“Not disposing of your documents is very risky! Keeping all documents all the time is even worse!!”
How many times have we heard some variation on the theme that not destroying documents according to a retention plan is very risky? When you hear this, do “they” ever define what the risks are? Usually, the cited risk is: you increase your legal risk during discovery. That is the big one that everyone talks about. “They” may also talk about the increased cost of discovery, since you may be pulling up double or triple the number of documents, and you may also hear that the larger number of documents will cost you more for storage and management.
All true, but what is your real risk, and are these risks actually quantified, or are there any meaningful statistics? How many times have you gone through a litigation that required you to produce documents? How many times does a case go to court instead of being settled out of court? And if you actually went through with the trial, did you lose because you had too many documents and the opposing counsel “found that one document you kept that should have been destroyed, and the whole case turned on this one document?” (Conversely, did you win because that one document you kept turned the case in your favor?)
"The cost of storage is negligible compared to the cost to delete documents."
Also, consider that an effective records management (RM) system will be an expensive initial cost, and it will also be an ongoing expense. For those of you who may be considering a records management system, the first hurdle is to have and/or update or create a records retention schedule. All told, if you are considering a records management system, consider the cost of the retention schedule, the cost of the system itself (remember that implementation will cost as much, or more, than the system software cost), the cost of training (ongoing) all of your workers, the cost of a full-time RM administrator and the ongoing cost of maintaining the schedule–updating the schedule for new laws/regulations, new document types being added, old document types being discontinued and much more.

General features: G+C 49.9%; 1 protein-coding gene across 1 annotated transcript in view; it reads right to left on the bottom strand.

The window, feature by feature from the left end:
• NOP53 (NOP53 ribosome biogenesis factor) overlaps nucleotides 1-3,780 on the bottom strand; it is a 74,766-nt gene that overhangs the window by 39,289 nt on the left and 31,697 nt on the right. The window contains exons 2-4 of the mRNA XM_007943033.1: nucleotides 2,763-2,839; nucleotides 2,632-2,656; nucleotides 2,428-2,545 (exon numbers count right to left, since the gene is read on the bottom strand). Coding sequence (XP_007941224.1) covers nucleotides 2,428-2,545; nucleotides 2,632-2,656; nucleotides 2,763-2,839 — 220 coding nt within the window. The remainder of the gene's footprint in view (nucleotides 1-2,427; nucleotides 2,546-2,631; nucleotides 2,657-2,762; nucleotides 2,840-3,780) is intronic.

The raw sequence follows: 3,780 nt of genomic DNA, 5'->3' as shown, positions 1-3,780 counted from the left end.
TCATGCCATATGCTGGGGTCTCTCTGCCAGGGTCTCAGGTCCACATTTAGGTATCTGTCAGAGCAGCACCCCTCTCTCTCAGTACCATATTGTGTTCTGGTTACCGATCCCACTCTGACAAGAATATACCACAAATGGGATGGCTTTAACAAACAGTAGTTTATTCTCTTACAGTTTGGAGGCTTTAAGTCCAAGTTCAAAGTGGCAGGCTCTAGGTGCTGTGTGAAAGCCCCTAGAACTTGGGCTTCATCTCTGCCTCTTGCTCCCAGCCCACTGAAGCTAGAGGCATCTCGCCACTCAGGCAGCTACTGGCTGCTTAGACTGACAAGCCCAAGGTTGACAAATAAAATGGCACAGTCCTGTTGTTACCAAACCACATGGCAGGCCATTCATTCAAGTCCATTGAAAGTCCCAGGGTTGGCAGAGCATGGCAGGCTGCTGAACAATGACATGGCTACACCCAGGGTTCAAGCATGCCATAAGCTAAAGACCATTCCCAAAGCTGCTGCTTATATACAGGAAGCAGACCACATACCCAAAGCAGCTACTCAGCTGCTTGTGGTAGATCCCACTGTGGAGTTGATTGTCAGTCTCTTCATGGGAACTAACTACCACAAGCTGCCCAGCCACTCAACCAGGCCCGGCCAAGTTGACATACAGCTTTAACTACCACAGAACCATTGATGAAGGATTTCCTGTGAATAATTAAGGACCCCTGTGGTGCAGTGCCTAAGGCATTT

And finally, let’s consider the cost of deleting a document–if the average professional worker clocks in at $75K, the real cost is about $112,500 (burdened salary), which works out to be about $.60/minute. Working out the cost to store a document, it is roughly (and conservatively) about $.00003. So, it is actually expensive to delete a document by the average knowledge worker considering the cost to store the document itself.
If we look at someone in IT, who would have roughly the same salary, if he or she could delete 20,000 documents at a time, in one minute, it would cost the company $.60. But many companies do not allow thousands of documents to be deleted without review and approval, so we may be adding the original owner, or the person who has been given responsibility for the records and perhaps the RM admin who gets to document the actual deletion. So, even if the number of people is tripled, it still would only cost about $1.80 to delete the 20,000 documents. Given we could find, isolate and approve the destruction of 20,000 documents. Destroying this many documents could take hours of work by many people. As the cost to destroy documents grows, the cost to store them is still $.00003/document.
The point of this discussion is that storage is cheap and getting cheaper every year. The cost of storage is negligible compared to the cost to delete documents. Also, the cost to buy and implement a records management system is very expensive–especially compared to the cost of storage. If you compare all of these added costs to the actual risk of litigation, it may be less risky and cheaper to just keep the documents.